But what about 2002 and how it all came about. Enter Chhedup Bomzan and Susan Sellars, and here’s how they met and how Jazzmandu became a reality.
Susan’s father Neal Sellars came to Nepal in ‘87 and trekked with Ms. Renchin Yonjon when she was running her own trekking company. Renchin and Neal got on well, he a jazz aficionado and she the wife of Gopal Yonjon a flautist and classical musician . Neal returned a number of times and each time met with Renchin and Gopal (since deceased). In ‘97 Neal brought his wife, and three daughters (now in their early 30s), as it seemed impossible to keep them away from Nepal any longer. By this time Susan, the eldest, had started working in travel and had a need to discover Nepal for herself. On this family trek Susan met Chhedup Bomzan, Renchin Yonjon’s nephew, and discovered his love for music coincided with hers. Susan visited again a number of times and met the group Cadenza and was here when ‘Upstairs’ opened as a jazz bar in Lazimpat. (And how ‘Upstairs’ got its name is a great story. Cheddup’s mother has the grocery store downstairs. His friends would ring up and say “Chhedup Chha?” and her only answer would be “Upstairs”, so the name of the bar became ‘UPSTAIRS’.)
Neal Sellars, the co-ordinator of the Palmer Street Jazz Festival in Townsville Australia, gave Cadenza the push they needed when he invited them to play at the festival in OZ in 2000 - and there they met Don Burrows the celebrated Australian flautist and saxophonist. Don, now in his 70s agreed to come to a festival in Nepal if Susan Sellars would organise one. So JAZZMANDU MARCH 2002 became a reality, and many of you will remember the Patan Museum event with Cadenza, Don Burrows and Manose Singh on flute, and a number of other international musicians.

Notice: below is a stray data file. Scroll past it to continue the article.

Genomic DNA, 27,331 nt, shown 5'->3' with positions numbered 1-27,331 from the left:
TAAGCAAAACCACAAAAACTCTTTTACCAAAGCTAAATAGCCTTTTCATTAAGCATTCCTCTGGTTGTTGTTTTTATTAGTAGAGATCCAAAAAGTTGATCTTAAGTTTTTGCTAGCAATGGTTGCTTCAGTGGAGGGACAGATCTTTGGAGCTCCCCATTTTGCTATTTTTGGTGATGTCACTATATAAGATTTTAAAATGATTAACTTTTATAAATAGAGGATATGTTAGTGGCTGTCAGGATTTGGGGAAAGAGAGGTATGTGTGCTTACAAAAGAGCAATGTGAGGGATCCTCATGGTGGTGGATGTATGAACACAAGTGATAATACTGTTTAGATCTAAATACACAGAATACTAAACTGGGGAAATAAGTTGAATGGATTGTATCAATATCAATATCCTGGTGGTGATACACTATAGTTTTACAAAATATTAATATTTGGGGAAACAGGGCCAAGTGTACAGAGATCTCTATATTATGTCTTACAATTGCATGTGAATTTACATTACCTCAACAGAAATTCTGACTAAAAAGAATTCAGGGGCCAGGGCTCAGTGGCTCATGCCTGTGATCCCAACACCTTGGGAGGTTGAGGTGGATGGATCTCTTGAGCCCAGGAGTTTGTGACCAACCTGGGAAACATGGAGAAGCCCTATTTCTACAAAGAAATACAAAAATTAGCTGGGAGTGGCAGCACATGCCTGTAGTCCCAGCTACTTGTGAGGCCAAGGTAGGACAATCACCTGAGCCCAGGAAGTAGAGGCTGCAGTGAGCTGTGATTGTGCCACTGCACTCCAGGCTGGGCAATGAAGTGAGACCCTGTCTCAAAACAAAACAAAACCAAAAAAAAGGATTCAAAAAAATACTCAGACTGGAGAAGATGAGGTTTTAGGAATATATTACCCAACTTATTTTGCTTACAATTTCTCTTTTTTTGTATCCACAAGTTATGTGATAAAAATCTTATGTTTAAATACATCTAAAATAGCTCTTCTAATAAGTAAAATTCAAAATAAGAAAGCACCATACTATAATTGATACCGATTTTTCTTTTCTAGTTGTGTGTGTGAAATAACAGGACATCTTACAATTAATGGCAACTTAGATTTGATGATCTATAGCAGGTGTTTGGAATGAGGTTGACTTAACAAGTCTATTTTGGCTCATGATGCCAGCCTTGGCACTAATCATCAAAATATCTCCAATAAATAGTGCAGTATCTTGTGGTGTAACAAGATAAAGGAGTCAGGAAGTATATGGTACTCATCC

Now in 2003 and gearing up for Jazzmandu, Susan has hired Amanda Dinsdale an event management consultant from Brisbane to orchestrate the project, and with Amanda too busy working to meet us, I could imagine the work she has to do to get this major event in Nepal off the ground.
Susan’s and Chhedup’s organisation is called UPSTAIRS IDEAS; the event is co-promoted by NTB and PATA; and the major sponsor is ROYAL STAG WHISKEY with two other co-sponsors. The venues read like a Who’s Who of resorts and the like, and the artists are coming from New York, Amsterdam, London, Oslo, Melbourne, Bombay, Brisbane and Paris. With their mission ‘ TO PUT KATHMANDU ON THE INTERNATIONAL JAZZ CIRCUIT’, UPSTAIRS IDEAS has invited world renowned sound engineer Hugh Webb and his partner Annie, and David Bentley a travel writer to spread the news.
Susan Sellars has a huge vision for Nepal and JAZZ, and other projects and events are in the pipeline. Susan says she has learnt how to delegate and this time is keeping her hands of most things, letting others paddle their way through the labyrinth of negotiations and procedures required to put on a program with a budget of 85 Lakh or more. Her team are wonderful. This year they hope to make better profits to be able to support their charities of PAM (Prisoners’ Aid Mission) and MIK (Music Institute of Kathmandu). This year three of the events are reasonably priced, particularly for the young Nepalese mad about music, with Thamel and Pokhara Lakeside at Rs300 each, and Gokarna Forest at Rs600.
The program is about to be finalised, and brochures and advertising will happen shortly. For enquiries contact Susan Sellars 428971, Chhedup Bomzan 416983, Navin Chhettri 427257, and email : firstname.lastname@example.org . Some venues are still to be finalised but Gokarna Forest Golf Resort on Saturday 1st March and Patan Museum on Wednesday 12th March are sure things, and those who remember 2002 will surely be there.
Already there is lots of info on the website www.kathmandujazzfestival.com - just look it up. And the March ECS magazine will highlight the whole festival program for those who haven’t already booked their tickets. Don’t forget - UPSTAIRS is open 7.00pm to 9.00pm each Wednesday and Saturday evenings with an entry fee of just Rs200/-, in Lazimpat beside the Him Thai
Restaurant (and sort of opposite Bluebird Supermarket), and of course above Chhedup’s mum’s grocery shop!
And of course Cadenza Collective at Shangrila Hotel Lazimpat every Friday night.
In a bygone era, there was no such thing as a hotel in Nepal. Travelers would stay in a home...